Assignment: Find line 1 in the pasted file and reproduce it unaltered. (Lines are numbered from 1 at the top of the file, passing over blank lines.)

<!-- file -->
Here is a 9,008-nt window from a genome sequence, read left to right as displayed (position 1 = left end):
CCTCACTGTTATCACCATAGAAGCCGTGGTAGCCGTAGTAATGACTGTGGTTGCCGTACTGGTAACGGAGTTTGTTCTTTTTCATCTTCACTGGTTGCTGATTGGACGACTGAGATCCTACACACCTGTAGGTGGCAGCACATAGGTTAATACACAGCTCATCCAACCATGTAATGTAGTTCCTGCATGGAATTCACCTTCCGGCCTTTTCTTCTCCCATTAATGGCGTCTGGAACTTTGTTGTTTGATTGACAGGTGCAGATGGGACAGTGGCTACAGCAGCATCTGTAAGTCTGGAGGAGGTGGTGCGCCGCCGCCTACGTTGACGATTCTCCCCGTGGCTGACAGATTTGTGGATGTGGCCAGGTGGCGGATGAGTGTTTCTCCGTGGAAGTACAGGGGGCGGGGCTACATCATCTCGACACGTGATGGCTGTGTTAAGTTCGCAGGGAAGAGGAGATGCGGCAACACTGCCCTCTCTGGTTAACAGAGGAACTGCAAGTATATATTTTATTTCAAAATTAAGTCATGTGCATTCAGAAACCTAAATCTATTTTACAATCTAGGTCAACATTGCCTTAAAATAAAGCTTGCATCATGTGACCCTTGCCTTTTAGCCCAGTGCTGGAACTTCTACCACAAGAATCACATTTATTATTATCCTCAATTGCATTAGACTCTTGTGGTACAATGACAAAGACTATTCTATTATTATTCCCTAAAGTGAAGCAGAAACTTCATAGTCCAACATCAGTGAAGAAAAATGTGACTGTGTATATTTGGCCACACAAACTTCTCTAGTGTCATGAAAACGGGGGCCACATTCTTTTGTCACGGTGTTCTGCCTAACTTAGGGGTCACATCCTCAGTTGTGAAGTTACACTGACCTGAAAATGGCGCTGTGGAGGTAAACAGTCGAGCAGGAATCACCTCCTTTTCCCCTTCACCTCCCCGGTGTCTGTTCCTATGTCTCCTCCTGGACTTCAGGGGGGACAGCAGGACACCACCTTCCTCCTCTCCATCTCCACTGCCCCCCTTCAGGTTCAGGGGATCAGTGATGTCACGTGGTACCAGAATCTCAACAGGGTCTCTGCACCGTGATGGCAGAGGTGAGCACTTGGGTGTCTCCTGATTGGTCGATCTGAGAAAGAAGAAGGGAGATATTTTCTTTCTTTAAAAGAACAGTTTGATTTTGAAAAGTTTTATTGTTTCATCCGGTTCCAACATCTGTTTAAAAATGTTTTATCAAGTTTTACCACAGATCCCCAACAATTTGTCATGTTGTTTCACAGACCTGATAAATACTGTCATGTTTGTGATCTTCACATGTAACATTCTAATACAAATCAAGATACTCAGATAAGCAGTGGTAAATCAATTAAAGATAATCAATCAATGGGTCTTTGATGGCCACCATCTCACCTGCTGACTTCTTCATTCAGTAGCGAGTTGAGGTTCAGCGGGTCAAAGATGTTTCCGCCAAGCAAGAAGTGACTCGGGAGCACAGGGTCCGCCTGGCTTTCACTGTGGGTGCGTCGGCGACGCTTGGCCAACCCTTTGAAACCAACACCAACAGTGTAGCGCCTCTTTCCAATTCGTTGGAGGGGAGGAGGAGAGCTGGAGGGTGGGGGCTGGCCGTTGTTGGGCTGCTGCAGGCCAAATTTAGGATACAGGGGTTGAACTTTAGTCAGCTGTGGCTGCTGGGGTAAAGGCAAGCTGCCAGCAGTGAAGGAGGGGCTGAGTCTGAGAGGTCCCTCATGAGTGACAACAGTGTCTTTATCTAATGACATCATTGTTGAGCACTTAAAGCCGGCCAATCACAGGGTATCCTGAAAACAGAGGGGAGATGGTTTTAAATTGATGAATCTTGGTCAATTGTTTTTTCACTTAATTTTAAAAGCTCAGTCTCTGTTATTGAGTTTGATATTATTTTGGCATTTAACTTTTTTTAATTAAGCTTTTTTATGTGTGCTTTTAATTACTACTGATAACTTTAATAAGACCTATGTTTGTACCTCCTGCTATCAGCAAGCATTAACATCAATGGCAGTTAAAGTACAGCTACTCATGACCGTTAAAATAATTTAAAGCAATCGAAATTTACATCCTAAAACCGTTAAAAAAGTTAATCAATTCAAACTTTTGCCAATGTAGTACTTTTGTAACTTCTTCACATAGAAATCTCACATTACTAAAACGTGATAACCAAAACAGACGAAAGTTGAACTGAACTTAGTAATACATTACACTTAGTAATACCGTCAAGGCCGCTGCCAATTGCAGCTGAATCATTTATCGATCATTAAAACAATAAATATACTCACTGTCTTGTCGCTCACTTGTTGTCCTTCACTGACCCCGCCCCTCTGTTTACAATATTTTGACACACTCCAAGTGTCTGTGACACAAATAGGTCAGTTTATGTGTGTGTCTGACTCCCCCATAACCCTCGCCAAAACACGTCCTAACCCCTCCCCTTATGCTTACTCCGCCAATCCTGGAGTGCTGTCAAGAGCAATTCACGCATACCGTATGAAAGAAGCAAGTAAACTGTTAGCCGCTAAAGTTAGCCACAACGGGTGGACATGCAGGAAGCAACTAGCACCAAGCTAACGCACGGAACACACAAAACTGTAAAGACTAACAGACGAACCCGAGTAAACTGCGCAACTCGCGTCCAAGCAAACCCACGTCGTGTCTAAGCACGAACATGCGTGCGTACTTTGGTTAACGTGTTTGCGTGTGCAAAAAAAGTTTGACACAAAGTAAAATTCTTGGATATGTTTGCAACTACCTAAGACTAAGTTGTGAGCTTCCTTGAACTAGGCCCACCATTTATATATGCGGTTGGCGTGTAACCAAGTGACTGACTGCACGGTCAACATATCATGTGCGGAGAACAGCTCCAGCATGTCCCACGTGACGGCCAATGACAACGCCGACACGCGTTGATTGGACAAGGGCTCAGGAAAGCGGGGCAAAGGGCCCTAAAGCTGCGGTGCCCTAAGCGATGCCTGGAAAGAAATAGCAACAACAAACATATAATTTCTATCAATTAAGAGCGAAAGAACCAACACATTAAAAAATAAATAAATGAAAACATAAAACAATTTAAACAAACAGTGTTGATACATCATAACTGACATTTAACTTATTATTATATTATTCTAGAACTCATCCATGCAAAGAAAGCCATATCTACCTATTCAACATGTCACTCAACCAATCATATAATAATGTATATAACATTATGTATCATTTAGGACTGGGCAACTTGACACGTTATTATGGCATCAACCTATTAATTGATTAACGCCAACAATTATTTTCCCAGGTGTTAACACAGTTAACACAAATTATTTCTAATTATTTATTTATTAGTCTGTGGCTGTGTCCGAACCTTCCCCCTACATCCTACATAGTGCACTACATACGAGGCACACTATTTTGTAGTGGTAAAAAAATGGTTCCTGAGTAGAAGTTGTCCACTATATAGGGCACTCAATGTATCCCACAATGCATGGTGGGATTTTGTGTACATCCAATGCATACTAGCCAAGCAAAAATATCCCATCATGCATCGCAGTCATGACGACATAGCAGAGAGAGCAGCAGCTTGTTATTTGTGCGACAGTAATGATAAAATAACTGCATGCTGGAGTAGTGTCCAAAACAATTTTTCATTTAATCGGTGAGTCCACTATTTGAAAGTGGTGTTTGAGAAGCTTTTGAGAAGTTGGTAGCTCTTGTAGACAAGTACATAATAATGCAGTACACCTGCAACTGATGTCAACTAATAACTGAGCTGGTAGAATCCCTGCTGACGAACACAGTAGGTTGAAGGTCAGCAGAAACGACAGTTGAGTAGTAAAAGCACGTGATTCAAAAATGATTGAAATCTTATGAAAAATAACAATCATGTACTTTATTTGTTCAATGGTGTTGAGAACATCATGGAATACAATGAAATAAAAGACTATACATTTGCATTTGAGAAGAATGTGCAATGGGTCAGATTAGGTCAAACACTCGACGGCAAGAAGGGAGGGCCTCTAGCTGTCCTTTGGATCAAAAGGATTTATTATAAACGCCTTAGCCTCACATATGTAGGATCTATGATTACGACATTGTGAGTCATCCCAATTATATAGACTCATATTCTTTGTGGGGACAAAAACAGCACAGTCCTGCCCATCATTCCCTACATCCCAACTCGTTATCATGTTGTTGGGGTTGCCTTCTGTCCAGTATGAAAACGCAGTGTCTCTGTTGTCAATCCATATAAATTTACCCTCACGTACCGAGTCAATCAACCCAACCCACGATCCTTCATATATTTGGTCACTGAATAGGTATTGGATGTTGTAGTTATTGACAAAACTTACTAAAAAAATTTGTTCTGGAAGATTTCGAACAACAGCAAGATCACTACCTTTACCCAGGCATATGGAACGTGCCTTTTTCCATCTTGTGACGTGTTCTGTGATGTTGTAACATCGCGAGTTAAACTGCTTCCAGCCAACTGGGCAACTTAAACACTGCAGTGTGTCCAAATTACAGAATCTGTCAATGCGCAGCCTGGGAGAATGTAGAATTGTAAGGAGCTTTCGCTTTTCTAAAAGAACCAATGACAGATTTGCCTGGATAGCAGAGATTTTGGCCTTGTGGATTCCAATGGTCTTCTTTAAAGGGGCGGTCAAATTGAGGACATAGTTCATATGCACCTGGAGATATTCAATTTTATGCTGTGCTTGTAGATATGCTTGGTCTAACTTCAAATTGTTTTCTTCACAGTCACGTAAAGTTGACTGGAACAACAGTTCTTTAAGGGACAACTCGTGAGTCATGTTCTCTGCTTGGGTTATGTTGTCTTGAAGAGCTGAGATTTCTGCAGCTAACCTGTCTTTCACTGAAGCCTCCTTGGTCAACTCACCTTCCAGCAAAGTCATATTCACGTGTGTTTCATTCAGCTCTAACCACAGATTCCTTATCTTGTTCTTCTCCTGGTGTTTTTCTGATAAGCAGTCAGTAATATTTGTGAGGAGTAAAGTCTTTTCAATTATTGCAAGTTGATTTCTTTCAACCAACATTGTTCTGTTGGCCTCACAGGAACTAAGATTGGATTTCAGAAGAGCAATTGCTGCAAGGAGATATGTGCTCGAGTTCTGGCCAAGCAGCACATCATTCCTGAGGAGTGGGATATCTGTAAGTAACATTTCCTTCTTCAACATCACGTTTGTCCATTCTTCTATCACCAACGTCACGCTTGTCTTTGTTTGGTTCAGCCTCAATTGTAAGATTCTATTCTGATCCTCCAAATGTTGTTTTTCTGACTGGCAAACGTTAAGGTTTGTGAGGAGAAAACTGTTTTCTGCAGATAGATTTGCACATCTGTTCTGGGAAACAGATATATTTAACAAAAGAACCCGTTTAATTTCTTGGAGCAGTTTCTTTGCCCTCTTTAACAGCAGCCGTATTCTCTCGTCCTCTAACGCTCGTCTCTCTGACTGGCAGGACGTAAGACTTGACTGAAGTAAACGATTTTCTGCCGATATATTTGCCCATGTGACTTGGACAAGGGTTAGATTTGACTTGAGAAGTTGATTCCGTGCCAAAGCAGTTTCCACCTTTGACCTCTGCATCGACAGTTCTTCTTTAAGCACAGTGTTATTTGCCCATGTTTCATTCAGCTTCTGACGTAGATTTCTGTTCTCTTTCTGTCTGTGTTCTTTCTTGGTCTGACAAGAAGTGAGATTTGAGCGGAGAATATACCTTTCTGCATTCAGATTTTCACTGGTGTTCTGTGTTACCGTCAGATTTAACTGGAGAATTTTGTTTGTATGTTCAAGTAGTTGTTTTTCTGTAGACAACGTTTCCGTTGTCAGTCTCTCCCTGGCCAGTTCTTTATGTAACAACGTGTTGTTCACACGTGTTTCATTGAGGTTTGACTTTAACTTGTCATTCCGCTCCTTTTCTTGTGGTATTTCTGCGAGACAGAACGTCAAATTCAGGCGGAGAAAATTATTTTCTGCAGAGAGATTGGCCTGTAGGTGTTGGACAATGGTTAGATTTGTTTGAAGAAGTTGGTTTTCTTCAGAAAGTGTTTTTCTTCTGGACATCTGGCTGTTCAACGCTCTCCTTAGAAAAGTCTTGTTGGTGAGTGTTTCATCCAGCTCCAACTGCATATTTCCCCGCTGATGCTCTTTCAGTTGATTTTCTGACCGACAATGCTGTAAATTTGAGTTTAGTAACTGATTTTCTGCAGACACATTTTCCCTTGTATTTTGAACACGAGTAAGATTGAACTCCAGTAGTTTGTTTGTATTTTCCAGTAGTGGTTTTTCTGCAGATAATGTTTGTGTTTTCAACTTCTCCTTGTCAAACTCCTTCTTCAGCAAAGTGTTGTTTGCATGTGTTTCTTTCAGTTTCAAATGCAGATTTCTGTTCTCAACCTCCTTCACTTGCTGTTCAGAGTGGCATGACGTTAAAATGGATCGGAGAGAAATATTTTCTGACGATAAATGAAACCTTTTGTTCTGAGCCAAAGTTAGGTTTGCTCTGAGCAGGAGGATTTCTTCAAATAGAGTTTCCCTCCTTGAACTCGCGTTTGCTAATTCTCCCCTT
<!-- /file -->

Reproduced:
Here is a 9,008-nt window from a genome sequence, read left to right as displayed (position 1 = left end):